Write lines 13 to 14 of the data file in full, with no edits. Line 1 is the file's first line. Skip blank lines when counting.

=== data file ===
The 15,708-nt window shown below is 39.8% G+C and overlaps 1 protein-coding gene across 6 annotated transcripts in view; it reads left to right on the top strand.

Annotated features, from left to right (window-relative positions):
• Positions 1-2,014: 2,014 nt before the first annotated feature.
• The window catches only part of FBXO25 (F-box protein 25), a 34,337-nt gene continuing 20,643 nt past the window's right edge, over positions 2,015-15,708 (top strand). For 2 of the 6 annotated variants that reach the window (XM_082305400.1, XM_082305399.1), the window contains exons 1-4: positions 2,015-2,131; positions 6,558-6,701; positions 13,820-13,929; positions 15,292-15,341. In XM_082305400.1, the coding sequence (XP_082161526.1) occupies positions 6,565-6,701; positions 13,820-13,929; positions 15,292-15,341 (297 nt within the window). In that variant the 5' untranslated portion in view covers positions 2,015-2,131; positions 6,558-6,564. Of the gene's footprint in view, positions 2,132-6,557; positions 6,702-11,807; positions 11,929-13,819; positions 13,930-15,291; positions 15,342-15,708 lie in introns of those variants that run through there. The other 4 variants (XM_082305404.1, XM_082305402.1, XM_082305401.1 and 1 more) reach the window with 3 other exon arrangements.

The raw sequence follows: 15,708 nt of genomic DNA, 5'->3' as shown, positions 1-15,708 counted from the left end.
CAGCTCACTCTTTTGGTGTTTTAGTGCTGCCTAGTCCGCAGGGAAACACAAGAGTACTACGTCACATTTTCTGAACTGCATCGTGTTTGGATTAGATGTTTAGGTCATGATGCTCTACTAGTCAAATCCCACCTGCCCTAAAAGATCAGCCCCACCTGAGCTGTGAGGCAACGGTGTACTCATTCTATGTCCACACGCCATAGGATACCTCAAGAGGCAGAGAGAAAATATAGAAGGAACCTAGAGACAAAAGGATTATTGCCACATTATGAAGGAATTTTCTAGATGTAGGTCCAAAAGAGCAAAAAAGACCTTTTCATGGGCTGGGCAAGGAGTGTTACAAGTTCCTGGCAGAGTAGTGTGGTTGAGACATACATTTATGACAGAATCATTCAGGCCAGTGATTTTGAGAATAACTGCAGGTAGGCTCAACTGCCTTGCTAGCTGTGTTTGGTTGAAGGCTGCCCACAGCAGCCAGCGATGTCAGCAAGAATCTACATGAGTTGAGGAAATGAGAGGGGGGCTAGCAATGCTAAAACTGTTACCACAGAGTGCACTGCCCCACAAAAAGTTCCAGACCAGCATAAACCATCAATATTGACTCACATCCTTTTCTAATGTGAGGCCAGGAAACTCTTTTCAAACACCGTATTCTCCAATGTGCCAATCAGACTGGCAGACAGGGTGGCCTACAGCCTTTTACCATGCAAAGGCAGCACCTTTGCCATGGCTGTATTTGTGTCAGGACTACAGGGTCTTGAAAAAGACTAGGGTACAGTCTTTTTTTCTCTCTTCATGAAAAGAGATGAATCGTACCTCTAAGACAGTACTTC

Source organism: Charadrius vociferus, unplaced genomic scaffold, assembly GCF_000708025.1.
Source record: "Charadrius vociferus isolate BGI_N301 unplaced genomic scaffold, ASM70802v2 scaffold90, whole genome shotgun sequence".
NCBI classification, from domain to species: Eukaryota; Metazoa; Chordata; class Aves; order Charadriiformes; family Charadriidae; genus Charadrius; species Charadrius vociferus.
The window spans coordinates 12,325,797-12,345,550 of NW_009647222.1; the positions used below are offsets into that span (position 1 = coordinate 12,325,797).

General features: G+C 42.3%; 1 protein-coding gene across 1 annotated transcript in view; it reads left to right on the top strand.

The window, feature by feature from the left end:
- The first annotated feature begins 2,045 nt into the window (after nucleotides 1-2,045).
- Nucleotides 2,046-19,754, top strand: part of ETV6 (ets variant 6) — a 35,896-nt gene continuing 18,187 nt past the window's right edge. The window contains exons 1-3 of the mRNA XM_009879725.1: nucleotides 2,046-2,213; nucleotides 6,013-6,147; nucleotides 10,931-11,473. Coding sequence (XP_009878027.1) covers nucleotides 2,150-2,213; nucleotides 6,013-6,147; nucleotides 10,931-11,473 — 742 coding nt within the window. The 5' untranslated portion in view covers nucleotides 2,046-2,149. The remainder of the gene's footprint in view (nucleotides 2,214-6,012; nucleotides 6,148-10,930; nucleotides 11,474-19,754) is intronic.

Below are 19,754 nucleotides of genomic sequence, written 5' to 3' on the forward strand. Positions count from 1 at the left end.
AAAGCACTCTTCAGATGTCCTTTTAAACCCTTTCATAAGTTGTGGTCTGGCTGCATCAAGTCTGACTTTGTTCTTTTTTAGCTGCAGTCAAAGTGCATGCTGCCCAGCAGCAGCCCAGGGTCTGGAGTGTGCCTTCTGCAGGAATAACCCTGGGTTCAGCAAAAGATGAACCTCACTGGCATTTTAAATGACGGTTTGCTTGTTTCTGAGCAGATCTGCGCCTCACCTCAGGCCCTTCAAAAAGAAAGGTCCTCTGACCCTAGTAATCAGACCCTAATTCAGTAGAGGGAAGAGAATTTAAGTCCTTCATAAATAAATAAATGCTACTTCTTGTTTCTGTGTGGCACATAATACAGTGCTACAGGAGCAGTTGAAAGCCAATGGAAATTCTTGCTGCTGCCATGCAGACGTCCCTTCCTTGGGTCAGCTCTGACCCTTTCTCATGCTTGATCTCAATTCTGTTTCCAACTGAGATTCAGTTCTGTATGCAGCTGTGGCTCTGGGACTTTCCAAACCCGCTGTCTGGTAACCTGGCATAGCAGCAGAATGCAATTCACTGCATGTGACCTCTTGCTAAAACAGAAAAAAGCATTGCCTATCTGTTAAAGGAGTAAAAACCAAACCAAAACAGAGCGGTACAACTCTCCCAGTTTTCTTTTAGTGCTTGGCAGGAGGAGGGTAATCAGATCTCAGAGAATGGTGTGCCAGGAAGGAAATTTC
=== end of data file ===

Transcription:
- The first annotated feature begins 2,045 nt into the window (after nucleotides 1-2,045).
- Nucleotides 2,046-19,754, top strand: part of ETV6 (ets variant 6) — a 35,896-nt gene continuing 18,187 nt past the window's right edge. The window contains exons 1-3 of the mRNA XM_009879725.1: nucleotides 2,046-2,213; nucleotides 6,013-6,147; nucleotides 10,931-11,473. Coding sequence (XP_009878027.1) covers nucleotides 2,150-2,213; nucleotides 6,013-6,147; nucleotides 10,931-11,473 — 742 coding nt within the window. The 5' untranslated portion in view covers nucleotides 2,046-2,149. The remainder of the gene's footprint in view (nucleotides 2,214-6,012; nucleotides 6,148-10,930; nucleotides 11,474-19,754) is intronic.